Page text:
If the Confederate war effort was truly as half-hearted and outright resisted across the board in the manner his numerous examples suggest, one cannot help but wonder how the state seemingly so enthusiastically embraced secession, or why so many of its men volunteered to fight in its armies at home and abroad and endured four long years of deprivation and defeat in a doomed cause which, to continue, required them to put their lives on the line. It also leaves one to wonder how so many could so vociferously and strenuously lie to themselves and others in proclaiming their support for the Confederacy in communications private and public. Further, McIlwain seems to allude to a vague but omnipresent, and apparently omnipowerful, Confederate state infrastructure ruled by demagogues and served by a pliant press as able to successfully intimidate and silence opposition throughout the war as the primary reason the reconstructionists were trumped at almost every turn. With resources inadequate to defend its borders and often even maintain a functioning government, plus with defeat and economic ruin steadily engulfing the state as the war dragged on, one must additionally wonder how this authority was so successfully leveraged by so few upon so many for so long. To dismiss every bit of Confederate optimism among journalists, or every bit of collective resistance to Union troops as the orchestrated political spin of a conspiring press or the rhetoric of blowhards is unintentionally disingenuous. Alabama did as much as any other state to bring on the war, to continue the war, and it fought to win the war. This is not to suggest McIlwain is wrong or in some way devious in the way he brings to light his well-documented evidence of dissent, however. Rather, it begs a number of questions that go largely unaddressed in his narrative and must be pondered to arrive at a true estimation of the book’s merit. In places it seems as if the author does not adequately allow for that most fundamental of situations in understanding the commitment of the public to any cause—a change of opinion as circumstances and costs changed. Alabama was a much different place in 1861 than in 1865, and attempting to explain the course of the war through a probe into a nonexistent continuity of opinion is an impossible task. Perhaps the most obvious thing that many will feel is not adequately addressed in the book, though, is the war itself. This is not a book about the course of the war in Alabama as the title suggests; it is a political history of the wartime state and a chronicle of the degree of anti-Confederate sentiment which existed among the general population in every walk of life and the way political leaders wielded influence in pursuit of their goals.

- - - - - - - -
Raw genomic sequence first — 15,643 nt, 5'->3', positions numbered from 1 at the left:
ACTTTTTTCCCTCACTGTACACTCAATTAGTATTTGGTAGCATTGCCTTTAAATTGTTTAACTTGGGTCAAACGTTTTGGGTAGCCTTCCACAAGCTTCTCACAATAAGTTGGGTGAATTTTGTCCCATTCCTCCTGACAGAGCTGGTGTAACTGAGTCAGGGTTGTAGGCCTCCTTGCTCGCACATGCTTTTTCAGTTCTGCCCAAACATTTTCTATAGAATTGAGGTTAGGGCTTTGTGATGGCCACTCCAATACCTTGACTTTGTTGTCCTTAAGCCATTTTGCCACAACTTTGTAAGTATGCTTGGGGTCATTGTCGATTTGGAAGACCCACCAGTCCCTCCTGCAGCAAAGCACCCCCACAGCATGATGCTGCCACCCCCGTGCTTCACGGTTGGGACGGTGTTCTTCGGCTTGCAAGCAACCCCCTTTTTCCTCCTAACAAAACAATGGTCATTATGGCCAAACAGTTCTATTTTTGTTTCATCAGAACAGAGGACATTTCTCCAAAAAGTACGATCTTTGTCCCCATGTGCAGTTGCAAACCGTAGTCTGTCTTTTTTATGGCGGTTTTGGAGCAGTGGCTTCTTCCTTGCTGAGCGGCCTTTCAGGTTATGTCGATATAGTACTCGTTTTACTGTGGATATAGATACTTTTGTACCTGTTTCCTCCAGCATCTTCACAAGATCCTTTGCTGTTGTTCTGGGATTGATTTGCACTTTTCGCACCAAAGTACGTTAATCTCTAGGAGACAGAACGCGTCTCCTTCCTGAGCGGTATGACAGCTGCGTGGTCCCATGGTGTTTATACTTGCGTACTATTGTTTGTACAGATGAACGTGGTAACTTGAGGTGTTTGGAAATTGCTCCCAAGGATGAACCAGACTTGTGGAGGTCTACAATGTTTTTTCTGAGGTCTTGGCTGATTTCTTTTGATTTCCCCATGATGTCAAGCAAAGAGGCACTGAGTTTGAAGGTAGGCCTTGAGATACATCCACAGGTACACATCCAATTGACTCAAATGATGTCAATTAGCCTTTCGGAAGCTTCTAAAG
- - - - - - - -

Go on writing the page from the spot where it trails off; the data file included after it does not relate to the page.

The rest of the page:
The book is, in truth, one part of a many-sided story, but a part which has really never been told well, if at all. For that reason alone, the book is a must-read for anyone interested in this era of Alabama’s past and should find a prominent place in the historiography of the state. It will challenge readers to understand the war from a new vantage point, and it will surely enlighten them on many things of concern to Alabama’s citizens at the time they scarcely have given much thought to previously. Alabama still awaits its definitive chronicle of the Civil War on the battlefields, but Civil War Alabama has forced us to think of an old topic in a new way. This is no small feat, and one worthy of our consideration.